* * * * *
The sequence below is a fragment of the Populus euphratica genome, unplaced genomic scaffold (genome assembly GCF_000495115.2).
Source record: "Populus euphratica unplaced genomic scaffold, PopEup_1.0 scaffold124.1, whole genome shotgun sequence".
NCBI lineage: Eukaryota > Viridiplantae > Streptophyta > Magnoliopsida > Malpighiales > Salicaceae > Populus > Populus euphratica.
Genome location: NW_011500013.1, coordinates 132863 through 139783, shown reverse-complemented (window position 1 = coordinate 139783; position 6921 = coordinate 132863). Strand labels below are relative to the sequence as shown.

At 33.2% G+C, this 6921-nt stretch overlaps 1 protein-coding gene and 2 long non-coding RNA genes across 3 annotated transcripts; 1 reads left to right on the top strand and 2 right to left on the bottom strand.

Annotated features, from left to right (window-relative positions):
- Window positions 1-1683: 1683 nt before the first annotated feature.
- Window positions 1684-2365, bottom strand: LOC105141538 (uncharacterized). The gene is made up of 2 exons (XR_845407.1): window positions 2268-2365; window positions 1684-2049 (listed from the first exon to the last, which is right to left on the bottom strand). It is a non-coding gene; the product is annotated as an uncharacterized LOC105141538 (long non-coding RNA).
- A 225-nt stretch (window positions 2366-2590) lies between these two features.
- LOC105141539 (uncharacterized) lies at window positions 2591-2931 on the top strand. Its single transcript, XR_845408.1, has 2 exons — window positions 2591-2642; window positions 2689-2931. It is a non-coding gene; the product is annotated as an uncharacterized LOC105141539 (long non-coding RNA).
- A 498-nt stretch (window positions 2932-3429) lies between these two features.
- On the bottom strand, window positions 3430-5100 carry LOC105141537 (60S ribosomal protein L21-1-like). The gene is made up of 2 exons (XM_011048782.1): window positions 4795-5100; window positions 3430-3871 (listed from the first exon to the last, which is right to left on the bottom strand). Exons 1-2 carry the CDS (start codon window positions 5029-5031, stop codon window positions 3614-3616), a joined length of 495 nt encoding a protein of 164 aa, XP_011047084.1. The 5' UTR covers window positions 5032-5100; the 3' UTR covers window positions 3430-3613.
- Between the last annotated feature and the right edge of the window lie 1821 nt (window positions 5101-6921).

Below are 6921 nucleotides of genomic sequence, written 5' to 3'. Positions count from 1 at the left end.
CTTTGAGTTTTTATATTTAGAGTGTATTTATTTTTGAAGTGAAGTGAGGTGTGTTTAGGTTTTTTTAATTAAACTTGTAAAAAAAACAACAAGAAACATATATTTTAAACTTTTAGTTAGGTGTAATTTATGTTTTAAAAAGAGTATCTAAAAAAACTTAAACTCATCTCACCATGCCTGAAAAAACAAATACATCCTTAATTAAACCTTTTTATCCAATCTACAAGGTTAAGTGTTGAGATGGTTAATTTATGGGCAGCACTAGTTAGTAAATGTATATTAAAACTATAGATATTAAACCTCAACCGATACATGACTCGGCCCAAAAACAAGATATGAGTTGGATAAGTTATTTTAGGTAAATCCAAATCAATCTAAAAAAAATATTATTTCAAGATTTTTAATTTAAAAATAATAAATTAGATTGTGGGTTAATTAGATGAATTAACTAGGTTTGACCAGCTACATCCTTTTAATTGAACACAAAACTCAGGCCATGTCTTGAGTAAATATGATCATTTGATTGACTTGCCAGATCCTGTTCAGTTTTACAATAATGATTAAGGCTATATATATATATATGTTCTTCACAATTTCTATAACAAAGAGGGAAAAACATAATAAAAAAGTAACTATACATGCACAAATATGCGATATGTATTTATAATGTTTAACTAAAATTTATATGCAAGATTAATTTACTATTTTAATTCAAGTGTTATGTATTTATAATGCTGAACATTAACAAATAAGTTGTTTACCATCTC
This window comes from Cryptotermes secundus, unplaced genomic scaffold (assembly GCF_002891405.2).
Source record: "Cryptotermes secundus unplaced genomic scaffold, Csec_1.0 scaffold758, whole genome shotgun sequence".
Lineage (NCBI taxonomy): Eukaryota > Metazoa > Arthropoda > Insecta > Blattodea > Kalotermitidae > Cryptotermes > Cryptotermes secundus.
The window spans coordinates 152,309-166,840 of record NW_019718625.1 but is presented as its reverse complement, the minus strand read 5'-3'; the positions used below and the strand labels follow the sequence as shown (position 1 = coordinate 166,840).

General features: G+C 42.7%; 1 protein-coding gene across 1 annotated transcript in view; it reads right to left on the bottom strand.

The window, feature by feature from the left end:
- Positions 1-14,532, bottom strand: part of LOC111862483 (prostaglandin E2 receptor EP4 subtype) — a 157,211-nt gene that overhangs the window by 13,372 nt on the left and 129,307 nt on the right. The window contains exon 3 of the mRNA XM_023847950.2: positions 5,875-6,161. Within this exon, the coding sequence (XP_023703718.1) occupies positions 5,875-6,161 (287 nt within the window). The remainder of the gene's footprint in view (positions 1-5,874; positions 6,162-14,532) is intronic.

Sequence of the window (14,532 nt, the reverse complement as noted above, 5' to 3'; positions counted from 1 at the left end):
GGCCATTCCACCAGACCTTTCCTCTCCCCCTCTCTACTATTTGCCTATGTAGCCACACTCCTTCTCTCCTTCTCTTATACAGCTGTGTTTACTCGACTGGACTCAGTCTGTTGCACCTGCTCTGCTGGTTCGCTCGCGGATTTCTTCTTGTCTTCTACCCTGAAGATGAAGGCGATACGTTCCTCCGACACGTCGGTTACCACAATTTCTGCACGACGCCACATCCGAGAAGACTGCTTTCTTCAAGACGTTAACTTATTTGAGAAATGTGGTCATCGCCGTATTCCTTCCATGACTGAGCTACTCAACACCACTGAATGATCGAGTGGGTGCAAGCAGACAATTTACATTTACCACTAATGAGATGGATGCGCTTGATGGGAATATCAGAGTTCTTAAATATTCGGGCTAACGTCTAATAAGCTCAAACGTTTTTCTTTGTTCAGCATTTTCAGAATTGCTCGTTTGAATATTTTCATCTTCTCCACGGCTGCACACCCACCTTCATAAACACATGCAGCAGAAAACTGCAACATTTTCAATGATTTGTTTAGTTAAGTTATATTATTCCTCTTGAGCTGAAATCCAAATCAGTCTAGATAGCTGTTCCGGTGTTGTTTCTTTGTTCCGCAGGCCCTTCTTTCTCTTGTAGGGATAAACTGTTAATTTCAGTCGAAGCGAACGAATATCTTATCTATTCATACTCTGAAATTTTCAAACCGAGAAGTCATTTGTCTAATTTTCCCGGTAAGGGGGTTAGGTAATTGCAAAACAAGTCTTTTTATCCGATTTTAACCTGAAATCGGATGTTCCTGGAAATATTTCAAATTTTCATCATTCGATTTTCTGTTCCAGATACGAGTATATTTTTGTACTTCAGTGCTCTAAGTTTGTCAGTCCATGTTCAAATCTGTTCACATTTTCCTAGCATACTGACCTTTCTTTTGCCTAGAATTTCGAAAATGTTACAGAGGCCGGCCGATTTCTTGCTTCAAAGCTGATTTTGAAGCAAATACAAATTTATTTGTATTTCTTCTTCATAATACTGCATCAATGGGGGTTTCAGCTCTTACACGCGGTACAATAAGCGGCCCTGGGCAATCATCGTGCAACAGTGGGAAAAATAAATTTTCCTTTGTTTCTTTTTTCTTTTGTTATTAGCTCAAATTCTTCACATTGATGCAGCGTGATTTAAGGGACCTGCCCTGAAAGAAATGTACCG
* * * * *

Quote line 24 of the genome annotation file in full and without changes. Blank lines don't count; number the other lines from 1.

GGCCATTCCACCAGACCTTTCCTCTCCCCCTCTCTACTATTTGCCTATGTAGCCACACTCCTTCTCTCCTTCTCTTATACAGCTGTGTTTACTCGACTGGACTCAGTCTGTTGCACCTGCTCTGCTGGTTCGCTCGCGGATTTCTTCTTGTCTTCTACCCTGAAGATGAAGGCGATACGTTCCTCCGACACGTCGGTTACCACAATTTCTGCACGACGCCACATCCGAGAAGACTGCTTTCTTCAAGACGTTAACTTATTTGAGAAATGTGGTCATCGCCGTATTCCTTCCATGACTGAGCTACTCAACACCACTGAATGATCGAGTGGGTGCAAGCAGACAATTTACATTTACCACTAATGAGATGGATGCGCTTGATGGGAATATCAGAGTTCTTAAATATTCGGGCTAACGTCTAATAAGCTCAAACGTTTTTCTTTGTTCAGCATTTTCAGAATTGCTCGTTTGAATATTTTCATCTTCTCCACGGCTGCACACCCACCTTCATAAACACATGCAGCAGAAAACTGCAACATTTTCAATGATTTGTTTAGTTAAGTTATATTATTCCTCTTGAGCTGAAATCCAAATCAGTCTAGATAGCTGTTCCGGTGTTGTTTCTTTGTTCCGCAGGCCCTTCTTTCTCTTGTAGGGATAAACTGTTAATTTCAGTCGAAGCGAACGAATATCTTATCTATTCATACTCTGAAATTTTCAAACCGAGAAGTCATTTGTCTAATTTTCCCGGTAAGGGGGTTAGGTAATTGCAAAACAAGTCTTTTTATCCGATTTTAACCTGAAATCGGATGTTCCTGGAAATATTTCAAATTTTCATCATTCGATTTTCTGTTCCAGATACGAGTATATTTTTGTACTTCAGTGCTCTAAGTTTGTCAGTCCATGTTCAAATCTGTTCACATTTTCCTAGCATACTGACCTTTCTTTTGCCTAGAATTTCGAAAATGTTACAGAGGCCGGCCGATTTCTTGCTTCAAAGCTGATTTTGAAGCAAATACAAATTTATTTGTATTTCTTCTTCATAATACTGCATCAATGGGGGTTTCAGCTCTTACACGCGGTACAATAAGCGGCCCTGGGCAATCATCGTGCAACAGTGGGAAAAATAAATTTTCCTTTGTTTCTTTTTTCTTTTGTTATTAGCTCAAATTCTTCACATTGATGCAGCGTGATTTAAGGGACCTGCCCTGAAAGAAATGTACCG